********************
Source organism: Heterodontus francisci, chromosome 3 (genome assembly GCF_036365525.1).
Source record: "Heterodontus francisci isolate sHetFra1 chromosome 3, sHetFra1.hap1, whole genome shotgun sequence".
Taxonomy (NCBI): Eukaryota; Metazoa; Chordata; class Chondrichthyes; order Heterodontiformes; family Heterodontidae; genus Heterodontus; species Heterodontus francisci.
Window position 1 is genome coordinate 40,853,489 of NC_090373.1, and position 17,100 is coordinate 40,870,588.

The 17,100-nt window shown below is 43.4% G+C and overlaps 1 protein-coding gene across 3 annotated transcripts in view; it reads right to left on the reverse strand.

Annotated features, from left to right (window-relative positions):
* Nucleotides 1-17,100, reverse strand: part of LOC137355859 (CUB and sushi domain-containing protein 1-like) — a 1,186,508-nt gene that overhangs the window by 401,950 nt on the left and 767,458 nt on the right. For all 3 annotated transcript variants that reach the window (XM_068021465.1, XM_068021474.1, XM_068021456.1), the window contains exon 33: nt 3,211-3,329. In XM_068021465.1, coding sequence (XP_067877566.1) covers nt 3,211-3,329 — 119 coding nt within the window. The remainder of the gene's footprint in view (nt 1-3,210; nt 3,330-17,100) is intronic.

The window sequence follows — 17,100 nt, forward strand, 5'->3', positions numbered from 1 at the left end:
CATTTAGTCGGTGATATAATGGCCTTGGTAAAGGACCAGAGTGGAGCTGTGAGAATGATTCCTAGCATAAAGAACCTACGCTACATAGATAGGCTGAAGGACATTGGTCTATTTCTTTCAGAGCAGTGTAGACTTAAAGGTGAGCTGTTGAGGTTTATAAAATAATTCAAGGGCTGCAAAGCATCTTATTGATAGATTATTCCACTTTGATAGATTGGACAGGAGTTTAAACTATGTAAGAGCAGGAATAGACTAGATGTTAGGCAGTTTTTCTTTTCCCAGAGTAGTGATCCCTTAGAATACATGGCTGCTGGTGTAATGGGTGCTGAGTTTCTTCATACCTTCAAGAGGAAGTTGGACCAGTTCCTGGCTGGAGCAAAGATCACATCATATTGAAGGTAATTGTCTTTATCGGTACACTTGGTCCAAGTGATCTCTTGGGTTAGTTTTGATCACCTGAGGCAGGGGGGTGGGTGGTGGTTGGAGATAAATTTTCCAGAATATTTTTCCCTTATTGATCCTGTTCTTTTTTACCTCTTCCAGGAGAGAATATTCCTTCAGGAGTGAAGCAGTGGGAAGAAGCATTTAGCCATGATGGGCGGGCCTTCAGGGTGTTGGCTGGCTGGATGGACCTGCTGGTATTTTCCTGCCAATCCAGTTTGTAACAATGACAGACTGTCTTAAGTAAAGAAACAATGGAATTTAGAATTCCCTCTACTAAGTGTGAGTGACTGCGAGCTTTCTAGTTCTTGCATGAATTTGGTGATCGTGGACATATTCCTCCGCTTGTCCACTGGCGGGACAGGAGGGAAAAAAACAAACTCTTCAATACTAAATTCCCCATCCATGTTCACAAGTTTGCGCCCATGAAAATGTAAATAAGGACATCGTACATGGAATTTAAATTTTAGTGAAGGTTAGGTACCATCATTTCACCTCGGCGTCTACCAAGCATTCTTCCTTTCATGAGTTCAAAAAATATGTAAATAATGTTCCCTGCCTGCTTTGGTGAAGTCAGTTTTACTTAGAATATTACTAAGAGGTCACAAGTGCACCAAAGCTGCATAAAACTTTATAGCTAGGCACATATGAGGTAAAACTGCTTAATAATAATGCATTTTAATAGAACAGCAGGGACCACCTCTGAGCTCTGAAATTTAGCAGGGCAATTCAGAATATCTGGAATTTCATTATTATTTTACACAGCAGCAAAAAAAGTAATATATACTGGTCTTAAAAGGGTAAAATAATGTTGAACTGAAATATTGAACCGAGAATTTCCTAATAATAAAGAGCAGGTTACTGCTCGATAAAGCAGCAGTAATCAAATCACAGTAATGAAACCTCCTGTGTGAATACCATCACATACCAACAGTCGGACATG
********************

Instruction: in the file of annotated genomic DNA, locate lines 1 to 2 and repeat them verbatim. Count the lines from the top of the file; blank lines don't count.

Source organism: Heterodontus francisci, chromosome 3 (genome assembly GCF_036365525.1).
Source record: "Heterodontus francisci isolate sHetFra1 chromosome 3, sHetFra1.hap1, whole genome shotgun sequence".